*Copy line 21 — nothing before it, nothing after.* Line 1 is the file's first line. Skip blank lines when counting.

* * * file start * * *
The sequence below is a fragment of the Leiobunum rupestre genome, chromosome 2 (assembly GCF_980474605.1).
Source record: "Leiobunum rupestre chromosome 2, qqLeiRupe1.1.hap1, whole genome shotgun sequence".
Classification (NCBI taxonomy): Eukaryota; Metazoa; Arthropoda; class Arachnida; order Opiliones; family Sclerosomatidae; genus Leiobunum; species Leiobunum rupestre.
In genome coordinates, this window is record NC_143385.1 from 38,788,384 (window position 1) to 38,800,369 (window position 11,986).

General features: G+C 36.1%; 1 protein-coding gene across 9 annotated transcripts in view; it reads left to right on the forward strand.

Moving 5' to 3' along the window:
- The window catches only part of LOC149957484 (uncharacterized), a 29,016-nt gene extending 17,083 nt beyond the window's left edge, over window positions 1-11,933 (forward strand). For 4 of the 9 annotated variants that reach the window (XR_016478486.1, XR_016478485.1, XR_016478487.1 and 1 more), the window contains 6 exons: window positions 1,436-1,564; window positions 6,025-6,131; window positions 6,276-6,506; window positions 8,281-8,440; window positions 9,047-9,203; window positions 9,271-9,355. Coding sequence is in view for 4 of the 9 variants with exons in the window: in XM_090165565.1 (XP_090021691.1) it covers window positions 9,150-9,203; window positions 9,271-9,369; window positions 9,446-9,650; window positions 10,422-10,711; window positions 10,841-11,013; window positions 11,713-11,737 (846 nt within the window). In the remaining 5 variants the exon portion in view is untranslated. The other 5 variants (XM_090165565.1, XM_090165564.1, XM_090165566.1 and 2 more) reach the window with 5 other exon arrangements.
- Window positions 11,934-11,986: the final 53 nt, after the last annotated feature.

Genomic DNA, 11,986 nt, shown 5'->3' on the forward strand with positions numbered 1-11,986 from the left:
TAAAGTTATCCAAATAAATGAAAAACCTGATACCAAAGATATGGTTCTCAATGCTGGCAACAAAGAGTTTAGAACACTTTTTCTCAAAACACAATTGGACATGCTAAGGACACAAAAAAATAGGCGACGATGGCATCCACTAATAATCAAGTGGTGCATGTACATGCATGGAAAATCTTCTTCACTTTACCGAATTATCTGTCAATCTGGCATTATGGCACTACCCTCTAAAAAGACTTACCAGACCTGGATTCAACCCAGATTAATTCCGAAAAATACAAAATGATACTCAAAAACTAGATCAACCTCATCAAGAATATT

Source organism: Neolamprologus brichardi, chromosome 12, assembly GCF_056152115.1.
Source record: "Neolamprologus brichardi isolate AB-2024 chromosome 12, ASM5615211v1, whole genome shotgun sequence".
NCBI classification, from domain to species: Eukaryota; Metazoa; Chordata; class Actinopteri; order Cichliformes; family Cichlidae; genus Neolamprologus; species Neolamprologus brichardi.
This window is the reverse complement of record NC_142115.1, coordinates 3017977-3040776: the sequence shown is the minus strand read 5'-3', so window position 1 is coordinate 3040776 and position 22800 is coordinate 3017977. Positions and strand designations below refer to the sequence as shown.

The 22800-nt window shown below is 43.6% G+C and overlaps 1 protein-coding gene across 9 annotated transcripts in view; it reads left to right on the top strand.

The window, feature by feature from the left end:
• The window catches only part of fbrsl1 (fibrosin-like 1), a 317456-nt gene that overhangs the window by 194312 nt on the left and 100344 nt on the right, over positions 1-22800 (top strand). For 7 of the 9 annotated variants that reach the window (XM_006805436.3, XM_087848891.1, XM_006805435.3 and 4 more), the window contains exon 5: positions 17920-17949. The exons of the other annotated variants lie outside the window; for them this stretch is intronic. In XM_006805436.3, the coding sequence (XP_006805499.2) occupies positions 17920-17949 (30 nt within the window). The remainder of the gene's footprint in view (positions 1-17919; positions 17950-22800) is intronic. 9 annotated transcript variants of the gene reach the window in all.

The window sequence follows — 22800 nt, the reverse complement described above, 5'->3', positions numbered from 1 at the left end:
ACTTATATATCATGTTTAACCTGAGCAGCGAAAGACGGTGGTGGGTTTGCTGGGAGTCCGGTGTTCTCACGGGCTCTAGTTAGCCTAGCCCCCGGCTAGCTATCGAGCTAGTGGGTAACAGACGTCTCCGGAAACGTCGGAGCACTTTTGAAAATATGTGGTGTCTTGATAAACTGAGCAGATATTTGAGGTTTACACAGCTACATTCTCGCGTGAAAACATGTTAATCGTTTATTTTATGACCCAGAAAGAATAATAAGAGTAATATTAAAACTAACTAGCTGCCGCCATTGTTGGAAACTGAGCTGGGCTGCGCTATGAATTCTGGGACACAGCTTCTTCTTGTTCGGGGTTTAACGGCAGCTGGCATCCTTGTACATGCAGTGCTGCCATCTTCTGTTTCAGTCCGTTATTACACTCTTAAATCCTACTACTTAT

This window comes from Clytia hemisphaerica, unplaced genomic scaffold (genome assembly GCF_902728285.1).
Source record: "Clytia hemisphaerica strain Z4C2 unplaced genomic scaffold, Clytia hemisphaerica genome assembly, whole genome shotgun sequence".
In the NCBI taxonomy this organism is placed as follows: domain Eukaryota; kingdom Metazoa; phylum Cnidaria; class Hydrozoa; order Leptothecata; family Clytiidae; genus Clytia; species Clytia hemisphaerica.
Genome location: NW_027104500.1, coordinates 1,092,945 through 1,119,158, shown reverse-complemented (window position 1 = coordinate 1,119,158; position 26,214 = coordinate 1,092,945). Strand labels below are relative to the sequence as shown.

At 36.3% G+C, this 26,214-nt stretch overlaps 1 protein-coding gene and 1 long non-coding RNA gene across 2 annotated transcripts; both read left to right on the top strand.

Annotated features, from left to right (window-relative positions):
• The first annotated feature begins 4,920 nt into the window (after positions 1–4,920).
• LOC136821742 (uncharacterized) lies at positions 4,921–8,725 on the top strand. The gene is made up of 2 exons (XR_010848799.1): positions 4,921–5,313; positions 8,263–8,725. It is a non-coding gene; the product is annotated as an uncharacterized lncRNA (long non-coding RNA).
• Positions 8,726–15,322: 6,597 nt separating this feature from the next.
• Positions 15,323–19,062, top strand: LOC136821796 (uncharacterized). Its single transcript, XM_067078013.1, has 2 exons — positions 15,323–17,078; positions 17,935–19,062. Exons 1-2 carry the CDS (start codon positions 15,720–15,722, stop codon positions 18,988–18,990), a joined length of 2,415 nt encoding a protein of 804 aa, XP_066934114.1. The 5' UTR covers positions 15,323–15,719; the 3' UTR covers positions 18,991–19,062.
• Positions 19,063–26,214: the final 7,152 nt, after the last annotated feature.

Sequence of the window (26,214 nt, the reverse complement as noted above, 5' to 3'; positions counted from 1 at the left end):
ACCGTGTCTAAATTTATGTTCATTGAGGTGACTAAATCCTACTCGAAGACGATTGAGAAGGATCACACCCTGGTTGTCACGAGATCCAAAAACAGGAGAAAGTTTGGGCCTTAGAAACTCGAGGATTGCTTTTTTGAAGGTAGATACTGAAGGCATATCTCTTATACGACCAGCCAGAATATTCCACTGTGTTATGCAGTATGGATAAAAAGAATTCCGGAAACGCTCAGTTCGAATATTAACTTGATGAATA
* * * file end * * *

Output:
Source record: "Clytia hemisphaerica strain Z4C2 unplaced genomic scaffold, Clytia hemisphaerica genome assembly, whole genome shotgun sequence".